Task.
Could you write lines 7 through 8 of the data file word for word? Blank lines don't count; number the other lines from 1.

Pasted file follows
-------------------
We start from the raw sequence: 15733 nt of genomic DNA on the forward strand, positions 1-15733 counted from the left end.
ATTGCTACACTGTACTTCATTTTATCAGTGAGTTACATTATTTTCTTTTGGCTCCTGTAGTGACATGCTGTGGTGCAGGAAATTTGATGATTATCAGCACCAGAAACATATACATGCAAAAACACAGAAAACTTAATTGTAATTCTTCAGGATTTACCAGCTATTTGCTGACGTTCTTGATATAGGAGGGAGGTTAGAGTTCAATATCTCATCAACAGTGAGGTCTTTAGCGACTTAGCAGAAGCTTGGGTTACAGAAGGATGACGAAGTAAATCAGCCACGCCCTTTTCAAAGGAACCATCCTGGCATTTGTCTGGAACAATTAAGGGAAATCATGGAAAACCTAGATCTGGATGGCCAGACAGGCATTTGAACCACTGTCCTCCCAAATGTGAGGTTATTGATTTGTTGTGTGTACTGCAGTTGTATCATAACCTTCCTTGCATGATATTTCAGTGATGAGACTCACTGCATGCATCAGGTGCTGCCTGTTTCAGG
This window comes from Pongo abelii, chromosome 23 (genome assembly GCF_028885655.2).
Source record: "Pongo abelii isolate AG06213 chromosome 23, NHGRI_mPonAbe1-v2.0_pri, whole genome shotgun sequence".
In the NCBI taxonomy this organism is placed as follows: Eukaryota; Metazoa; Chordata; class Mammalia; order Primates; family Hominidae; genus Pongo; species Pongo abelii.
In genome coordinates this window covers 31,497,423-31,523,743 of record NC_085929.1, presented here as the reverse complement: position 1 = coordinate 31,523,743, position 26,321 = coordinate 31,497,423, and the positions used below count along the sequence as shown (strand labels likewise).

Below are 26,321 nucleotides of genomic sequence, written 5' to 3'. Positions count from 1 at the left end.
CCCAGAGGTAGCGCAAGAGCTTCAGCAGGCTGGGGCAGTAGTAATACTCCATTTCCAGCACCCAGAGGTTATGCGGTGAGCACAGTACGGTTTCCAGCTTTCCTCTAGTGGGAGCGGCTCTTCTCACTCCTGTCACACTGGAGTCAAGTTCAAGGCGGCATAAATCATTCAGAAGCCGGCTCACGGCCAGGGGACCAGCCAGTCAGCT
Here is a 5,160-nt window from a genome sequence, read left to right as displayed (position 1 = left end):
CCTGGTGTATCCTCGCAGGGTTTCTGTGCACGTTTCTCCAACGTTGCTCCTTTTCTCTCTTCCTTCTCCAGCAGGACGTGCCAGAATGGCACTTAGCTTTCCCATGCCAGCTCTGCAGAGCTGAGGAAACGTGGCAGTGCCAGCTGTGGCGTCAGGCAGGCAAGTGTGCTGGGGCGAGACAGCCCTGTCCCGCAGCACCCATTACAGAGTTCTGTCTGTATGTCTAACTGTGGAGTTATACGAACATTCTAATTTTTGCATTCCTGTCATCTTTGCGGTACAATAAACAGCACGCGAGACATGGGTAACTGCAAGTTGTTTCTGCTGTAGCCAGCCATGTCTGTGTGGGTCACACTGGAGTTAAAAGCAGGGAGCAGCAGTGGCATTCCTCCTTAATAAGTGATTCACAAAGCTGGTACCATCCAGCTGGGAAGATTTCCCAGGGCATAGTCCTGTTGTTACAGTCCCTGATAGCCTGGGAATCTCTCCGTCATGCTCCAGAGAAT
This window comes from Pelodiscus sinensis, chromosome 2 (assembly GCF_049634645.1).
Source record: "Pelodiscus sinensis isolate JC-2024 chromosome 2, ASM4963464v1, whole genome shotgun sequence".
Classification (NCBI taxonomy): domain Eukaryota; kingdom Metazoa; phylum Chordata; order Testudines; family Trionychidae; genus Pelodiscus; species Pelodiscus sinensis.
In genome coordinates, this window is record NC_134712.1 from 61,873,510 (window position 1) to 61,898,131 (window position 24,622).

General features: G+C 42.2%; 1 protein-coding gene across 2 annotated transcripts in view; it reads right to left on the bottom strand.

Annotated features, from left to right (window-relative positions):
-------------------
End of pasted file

Below are 26,321 nucleotides of genomic sequence, written 5' to 3'. Positions count from 1 at the left end.
CCCAGAGGTAGCGCAAGAGCTTCAGCAGGCTGGGGCAGTAGTAATACTCCATTTCCAGCACCCAGAGGTTATGCGGTGAGCACAGTACGGTTTCCAGCTTTCCTCTAGTGGGAGCGGCTCTTCTCACTCCTGTCACACTGGAGTCAAGTTCAAGGCGGCATAAATCATTCAGAAGCCGGCTCACGGCCAGGGGACCAGCCAGTCAGCT